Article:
Since 1948, the Air Force Drum and Bugle Corps has entertained audiences across the nation and abroad with its thrilling performances. The corps was reassigned from Washington, D.C., to the Academy in 1963 and turned over to the Cadet Wing in 1972. Since then, they have won 20 of the 30 Inter-Service Academy Drum and Bugle Corps Competitions. The corps exemplifies the precision and musical blend of a well-directed band or orchestra, and the showmanship of a Broadway production. Performing on the average of 35 times a month, they have become known as the Academy's ambassadors of precision drill and musical pageantry. Known as the "Flight of Sound," the corps' primary mission is to support Cadet Wing activities, including military formations and all Academy football and basketball games. An extension of the mission continues in the community with concerts and field exhibitions, band festivals and various military ceremonies. It is comprised of 120 cadets and has represented the Air Force Academy at Presidential Inaugural parades, Macy's Thanksgiving Day parades, Tournament of Roses parades, Mardi Gras parades and Special Olympics Opening Ceremonies.

The Air Force Academy mascot, the falcon, has intrigued sports enthusiasts across the U.S. for five decades. Trained and handled by cadet falconers, these birds soar and dive and often zoom low over spectator's heads. While their public performances are limited to outdoor venues such as football games and Cadet Wing parades, the falcons appear at many cadet athletic competitions. The Class of '59, the first class to enter the Academy, chose the falcon as the Cadet Wing mascot Sept. 25, 1955, as they believed it best characterized the combat role of the Air Force. They didn't specify a particular species, so any falcon can serve as mascot. Some of the characteristics leading to its selection were: speed (Falcons can dive at 200 mph); powerful and graceful flight (the falcons' strong and deep wing beats allow them to maneuver with ease); courage (falcons are fearless and aggressive and will fiercely defend their nest and young against intruders. They've also been known to attack and kill prey twice their size); keen eyesight (approximately eight times more accurate than a man's); alertness; regal carriage; and noble tradition. Though they belong to the hawk family, falcons differ as they have long pointed wings and dark eyes. Five species of falcons are native to North America and range in height from two feet to five inches: the Arctic Gyrfalcon is the largest; the Peregrine Falcon is also called the "duck hawk"; the Prairie falcon; the American merlin, or pigeon hawk; and the American kestrel, also known as a "wind hover" or a sparrow hawk. Falcons have been trained throughout the ages, typically for hunting. Many countries and states have legislation to protect the falcon, including Colorado. A Peregrine falcon was the first falcon to be presented to the Cadet Wing, Oct. 5, 1955. It was named "Mach 1," referring to the speed of sound. "Mach 1" remains the official mascot name, but each bird receives an individual name from the falconers. The Academy has had White Morph Gyrfalcons represent the Cadet Wing. Previous Gyrfalcon mascots were "Atholl" and "Pegasus," later renamed "Baffin." "Baffin" got her name from Baffin Island in the Arctic Ocean where she was captured with the permission of the Canadian government. Captain Richard Graham presented her to the Academy Nov. 20, l965, as a gift from the 17th Air Force. "Baffin" died April 7, l978 at the age of 13. She appeared at all home football games and many other Academy events and on several TV talk shows. The Academy's Association of Graduates commissioned wildlife painter Donald Eckelberry to render her likeness for posterity in 1977. "Baffin" was restored by taxidermist Don Bowman and presented to the cadet wing by David Merrifield of Wildlife World, Monument, Colorado, Aug. 8, 1979. She's on display today in Arnold Hall. Since July 1980, the Cadet Wing has had other White Morph Gyrfalcons to show the public. Experts once believed falcons could not be trained to perform before huge crowds; it was thought they would panic and flee. Since 1956, however, the birds have performed at sports events before thousands of cheering spectators. Falconry is one of the many extracurpricular activities offered to cadets. There are usually 12 falconers, with four chosen from each new class at the end of the year to replace graduating seniors. The new falconers begin training in January under the leadership of experienced upperclassmen. Falconers' duties include daily checks of each bird's health and condition, training sessions during which the birds are fed a measured ration of meat, cleaning and routine maintenance of equipment. Permits from the U.S. Fish and Wildlife Service and Colorado Division of Wildlife allow the Academy to breed captive falcons. Since 1974, most birds used for public exhibition have been hatched in the Academy breeding project. Due to the success of the project, birds have been transferred to agencies for use in educational programs dealing with raptors (birds of prey) or trained to hunt and released into the wild. Annual reports on all falcon program activities are submitted to state and federal wildlife conservation agencies. Cadet falconers in flying demonstrations use peregrine prairie and gyrfalcons. Weather permitting, the birds fly throughout the year to keep them in top condition. Between May and October, when the birds molt, the training is minimized to prevent damage to new feathers. Young birds hatched in May or June grow rapidly and are fully feathered by the end of July and ready for training. The first step is to acquaint them with the jess, a short leather strap fastened to each of the bird's legs. The next stage is called "manning," which allows the falcons to become accustomed to the presence, sounds and smell of people. Each falcon has a six-foot leash attached to a jess and is carried atop a falconer's gloved fist. In this way, the bird gradually loses the fear of moving among crowds of people. A leather hood is used when needed; when worn by the bird, it will remain calm. Next, a long stout string called a creance is used to secure the bird. One end of the creance is fastened to the base of a portable outdoor perch or weight, and the other end is fastened to a jess, restricting the bird's flight. The falcon is taught to hop, flutter and finally fly the length of the creance to the falconer for food. This is followed by training the bird to fly to the lure, a rectangular-shaped leather pouch to which meat is attached. The falconer whirls the lure in a circle on a 10-foot cord; the bird quickly learns to strike it in mid-air, carry it to the ground and eat the food. As the bird stoops toward the lure in free flight, the lure is jerked aside, causing the falcon to fly up, circle and make another pass. This procedure is repeated several times before the bird is allowed to strike the lure in mid-air. When the falcon flies unhesitatingly to the lure every time, the creance is removed and the bird is permitted to fly free. Small battery-powered transmitters and a bell are attached to their legs, allowing the cadet to follow and recover the falcon if it doesn't come to the lure as trained. Six weeks or more are required to properly train a young falcon. When a bird is in top condition, it can fly for more than an hour and make repeated stoops. Although they can be trained to perform, falcons are never totally domesticated and remain wild creatures with strong, independent spirits.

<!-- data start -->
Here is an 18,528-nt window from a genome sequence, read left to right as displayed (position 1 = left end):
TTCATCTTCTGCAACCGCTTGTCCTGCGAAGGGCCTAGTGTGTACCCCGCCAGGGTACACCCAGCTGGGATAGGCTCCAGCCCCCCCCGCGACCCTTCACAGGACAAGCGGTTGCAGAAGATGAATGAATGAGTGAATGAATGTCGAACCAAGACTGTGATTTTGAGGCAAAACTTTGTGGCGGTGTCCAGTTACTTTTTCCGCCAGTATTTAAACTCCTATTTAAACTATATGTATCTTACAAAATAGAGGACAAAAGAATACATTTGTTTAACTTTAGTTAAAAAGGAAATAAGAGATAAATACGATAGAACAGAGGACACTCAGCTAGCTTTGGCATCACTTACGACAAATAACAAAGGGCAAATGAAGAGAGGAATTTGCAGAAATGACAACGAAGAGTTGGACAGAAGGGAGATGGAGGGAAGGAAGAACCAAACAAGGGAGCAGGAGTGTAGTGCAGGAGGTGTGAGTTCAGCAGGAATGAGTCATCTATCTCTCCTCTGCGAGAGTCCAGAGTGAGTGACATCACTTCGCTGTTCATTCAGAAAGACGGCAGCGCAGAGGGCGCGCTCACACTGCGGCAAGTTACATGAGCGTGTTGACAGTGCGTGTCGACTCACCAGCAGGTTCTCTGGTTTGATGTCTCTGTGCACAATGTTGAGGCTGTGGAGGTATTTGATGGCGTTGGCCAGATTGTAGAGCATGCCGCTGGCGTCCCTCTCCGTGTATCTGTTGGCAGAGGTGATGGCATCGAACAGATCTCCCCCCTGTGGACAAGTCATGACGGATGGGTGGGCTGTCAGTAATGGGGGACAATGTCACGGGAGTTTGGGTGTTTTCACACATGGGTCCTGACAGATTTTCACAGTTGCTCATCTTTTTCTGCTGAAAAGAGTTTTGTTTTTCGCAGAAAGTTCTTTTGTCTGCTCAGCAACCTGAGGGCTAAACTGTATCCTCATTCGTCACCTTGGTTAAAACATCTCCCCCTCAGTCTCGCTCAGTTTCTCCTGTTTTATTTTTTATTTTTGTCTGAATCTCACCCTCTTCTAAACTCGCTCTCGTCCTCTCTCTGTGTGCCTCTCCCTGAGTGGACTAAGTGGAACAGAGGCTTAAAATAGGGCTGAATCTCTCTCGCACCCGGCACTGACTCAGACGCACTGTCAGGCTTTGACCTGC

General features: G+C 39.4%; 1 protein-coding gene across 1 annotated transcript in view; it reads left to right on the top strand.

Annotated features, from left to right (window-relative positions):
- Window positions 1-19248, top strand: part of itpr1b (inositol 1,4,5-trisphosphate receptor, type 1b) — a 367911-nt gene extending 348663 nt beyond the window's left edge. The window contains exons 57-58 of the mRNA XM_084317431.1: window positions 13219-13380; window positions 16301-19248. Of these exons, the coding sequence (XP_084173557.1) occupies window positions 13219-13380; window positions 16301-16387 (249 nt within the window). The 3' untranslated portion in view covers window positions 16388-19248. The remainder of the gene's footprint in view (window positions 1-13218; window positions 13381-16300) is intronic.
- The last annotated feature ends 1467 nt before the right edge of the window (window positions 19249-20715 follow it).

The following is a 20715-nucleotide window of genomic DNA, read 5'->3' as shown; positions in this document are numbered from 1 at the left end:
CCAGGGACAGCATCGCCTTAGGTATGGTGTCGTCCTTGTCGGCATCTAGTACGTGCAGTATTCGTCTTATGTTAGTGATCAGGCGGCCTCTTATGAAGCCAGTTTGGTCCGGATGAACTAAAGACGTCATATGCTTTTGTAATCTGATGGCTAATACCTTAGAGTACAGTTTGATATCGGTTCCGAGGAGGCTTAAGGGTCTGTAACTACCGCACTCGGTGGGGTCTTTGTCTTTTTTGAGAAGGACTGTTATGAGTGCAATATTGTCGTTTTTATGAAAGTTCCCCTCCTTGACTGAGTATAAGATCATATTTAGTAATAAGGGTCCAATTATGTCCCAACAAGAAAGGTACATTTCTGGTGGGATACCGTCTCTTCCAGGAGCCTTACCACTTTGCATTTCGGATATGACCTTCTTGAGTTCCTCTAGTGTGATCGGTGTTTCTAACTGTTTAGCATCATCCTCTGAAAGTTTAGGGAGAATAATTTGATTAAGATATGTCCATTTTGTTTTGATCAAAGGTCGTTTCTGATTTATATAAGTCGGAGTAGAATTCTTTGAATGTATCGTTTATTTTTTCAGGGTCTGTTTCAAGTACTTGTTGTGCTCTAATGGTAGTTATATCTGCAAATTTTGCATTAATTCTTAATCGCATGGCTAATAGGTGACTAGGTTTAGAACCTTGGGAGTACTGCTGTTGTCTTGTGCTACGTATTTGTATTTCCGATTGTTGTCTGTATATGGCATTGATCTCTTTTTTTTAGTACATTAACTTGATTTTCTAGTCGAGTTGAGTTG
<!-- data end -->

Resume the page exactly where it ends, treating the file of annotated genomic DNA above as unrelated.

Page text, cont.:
(Current as of December 2019)